Will today’s energy efficient homes become ‘too hot to handle’? Sheffield climate change research aims to find out

Sheffield Climate Research (Demo)

A Sheffield housing company is helping a doctorate research project to determine the impact of climate change on the type of homes being built today.

The three-year study is being run by Sheffield University in collaboration with Sheffield Hallam University, and Sheffield Housing Company (SHC), one of the largest housing developers in the city.

PhD student, Hayfa Barakat will be working on the Future Climate and Change in Liveability of a City’s Housing Environment initiative. This is part of the White Rose Doctoral Training Partnership’s Economic & Science Research Council Collaborative Awards.

Her work, which begins in September, could identify ways in which the design, construction, flexibility and facilities in our homes could be changed to reduce the carbon footprint and encourage greener living.

Barakat is setting out to model the likely temperature and humidity changes and then assess the impact this could have on the internal living environment of homes, to see whether a comfortable environment would be maintained.

She’ll be working under the guidance of Dr Chengzhi Peng, senior lecturer at Sheffield University’s School of Architecture, and Professor Edward Ferrari, from the Centre for Regional Economic & Social Research at Sheffield Hallam University.

The research could challenge some current approaches, such as the airtightness and insulation of modern homes.

While such measures reduce energy usage and the carbon footprint today, in 50 years’ time these homes could become uncomfortably hot, causing people to use fans or fit air-conditioning — increasing carbon usage and bills.

John Clephan, project director with SHC, will also be part of the supervisory team.

“The homes we live in are a key factor in our quality of life,” he said. “If a home stands for 150 years or more, it will be a big part of the lives of many generations. Working with Sheffield’s universities, this is a great opportunity to learn more about how adaptable our homes can be to environmental changes in the future.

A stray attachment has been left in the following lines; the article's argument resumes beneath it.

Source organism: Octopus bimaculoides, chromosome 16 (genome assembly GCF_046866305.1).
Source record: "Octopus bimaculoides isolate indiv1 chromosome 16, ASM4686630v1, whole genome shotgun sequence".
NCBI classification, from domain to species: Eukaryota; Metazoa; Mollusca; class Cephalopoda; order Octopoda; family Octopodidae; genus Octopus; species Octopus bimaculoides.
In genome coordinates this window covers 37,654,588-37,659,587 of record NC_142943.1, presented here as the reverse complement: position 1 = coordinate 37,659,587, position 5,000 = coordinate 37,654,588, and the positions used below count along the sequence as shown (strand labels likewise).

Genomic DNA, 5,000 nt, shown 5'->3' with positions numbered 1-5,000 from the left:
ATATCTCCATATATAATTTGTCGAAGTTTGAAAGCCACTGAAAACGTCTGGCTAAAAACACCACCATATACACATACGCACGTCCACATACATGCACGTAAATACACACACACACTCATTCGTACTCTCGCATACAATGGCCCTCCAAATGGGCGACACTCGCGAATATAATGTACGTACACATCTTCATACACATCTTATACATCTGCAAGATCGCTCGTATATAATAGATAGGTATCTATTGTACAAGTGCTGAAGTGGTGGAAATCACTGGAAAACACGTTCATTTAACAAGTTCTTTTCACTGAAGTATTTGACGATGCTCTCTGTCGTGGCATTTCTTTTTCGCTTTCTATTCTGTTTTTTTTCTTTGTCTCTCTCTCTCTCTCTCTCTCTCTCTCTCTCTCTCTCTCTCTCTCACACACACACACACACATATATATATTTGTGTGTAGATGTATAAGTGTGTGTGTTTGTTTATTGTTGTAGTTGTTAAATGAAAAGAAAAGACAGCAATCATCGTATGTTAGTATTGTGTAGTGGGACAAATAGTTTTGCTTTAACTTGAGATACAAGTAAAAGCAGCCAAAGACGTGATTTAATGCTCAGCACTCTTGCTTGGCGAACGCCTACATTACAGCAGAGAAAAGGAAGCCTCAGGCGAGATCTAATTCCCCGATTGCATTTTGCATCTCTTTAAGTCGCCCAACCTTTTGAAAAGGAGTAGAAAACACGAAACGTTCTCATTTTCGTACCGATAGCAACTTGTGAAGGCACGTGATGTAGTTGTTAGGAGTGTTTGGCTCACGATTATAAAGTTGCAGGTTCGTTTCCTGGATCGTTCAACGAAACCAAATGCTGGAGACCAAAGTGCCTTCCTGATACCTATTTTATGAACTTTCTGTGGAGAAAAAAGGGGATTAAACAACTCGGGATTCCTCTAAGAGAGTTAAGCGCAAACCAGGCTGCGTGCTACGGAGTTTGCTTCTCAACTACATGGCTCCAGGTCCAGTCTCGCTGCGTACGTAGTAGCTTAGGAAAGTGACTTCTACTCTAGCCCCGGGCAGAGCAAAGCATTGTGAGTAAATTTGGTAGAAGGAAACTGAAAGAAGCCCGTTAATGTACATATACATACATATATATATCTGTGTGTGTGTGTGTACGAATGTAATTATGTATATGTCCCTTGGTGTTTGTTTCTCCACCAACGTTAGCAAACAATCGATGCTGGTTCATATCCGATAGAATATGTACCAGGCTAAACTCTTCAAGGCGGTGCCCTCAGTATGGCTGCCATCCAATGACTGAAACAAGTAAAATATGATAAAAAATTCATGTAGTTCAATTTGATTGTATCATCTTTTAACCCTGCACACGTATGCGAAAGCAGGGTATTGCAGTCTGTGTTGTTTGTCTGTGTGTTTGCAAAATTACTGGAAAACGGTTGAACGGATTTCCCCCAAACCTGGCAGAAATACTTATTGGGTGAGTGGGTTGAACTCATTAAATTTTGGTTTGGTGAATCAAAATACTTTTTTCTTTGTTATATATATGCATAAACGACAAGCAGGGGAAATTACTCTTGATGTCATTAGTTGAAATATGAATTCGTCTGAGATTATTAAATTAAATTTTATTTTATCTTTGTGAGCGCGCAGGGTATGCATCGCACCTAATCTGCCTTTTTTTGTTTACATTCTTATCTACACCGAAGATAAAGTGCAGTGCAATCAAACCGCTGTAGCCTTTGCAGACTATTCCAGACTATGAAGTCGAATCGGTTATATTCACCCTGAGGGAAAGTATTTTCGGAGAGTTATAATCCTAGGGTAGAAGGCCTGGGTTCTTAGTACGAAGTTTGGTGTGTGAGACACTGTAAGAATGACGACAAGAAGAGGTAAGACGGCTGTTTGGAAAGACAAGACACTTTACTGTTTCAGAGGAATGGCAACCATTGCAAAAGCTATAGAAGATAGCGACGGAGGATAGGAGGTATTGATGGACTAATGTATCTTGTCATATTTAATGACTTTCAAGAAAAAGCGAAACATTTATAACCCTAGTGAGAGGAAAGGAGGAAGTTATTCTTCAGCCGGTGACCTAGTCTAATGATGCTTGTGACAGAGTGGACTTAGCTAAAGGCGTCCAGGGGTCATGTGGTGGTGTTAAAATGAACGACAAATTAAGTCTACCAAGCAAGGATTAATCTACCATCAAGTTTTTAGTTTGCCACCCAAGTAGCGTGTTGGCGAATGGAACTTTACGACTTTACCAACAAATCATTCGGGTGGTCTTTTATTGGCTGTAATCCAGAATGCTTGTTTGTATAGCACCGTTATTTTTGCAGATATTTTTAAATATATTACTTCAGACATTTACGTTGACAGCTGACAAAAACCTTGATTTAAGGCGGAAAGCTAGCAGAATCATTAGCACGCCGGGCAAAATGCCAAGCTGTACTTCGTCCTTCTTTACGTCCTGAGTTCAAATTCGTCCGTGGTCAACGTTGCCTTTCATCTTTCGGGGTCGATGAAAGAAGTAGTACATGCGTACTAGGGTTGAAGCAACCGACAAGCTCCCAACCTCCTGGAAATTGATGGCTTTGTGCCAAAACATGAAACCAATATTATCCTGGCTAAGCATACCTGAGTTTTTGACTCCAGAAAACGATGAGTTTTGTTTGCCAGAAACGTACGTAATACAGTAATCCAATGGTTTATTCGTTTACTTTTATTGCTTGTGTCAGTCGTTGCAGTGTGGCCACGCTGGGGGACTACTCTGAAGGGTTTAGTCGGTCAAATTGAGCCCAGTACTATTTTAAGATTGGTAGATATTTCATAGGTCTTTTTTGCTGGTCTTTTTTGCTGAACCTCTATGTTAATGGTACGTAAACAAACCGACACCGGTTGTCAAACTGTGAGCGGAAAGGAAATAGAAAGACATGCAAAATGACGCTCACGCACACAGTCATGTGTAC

“Providing support for research into one of the most important issues of our time could help leave a valuable legacy well beyond the homes we build.  This project could influence the way we design, build and live in homes for generations to come.”

SHC is Sheffield City Council’s joint venture development company, established with private sector construction partner Keepmoat Homes and Great Places Housing Group.

Dr. Peng added: “In order to bid for the funding for this research project we had to have an industry partner and SHC very kindly agreed to fulfil this role. Together we will examine the impact the housing stock has on the ecology and environment of Sheffield and look to see whether there are ways of reducing the detrimental effects.”

Before she successfully applied to carry out the research as part of her PhD studies, Barakat gained a BSc (Hons) in Architecture Design & Technology and an MSc in Project Management in Construction at the University of Salford.


Main Image: (Left to right) Hayfa Barakat, John Clephan and Dr Chengzhi Peng at Sheffield Housing Company’s Norfolk Park development.


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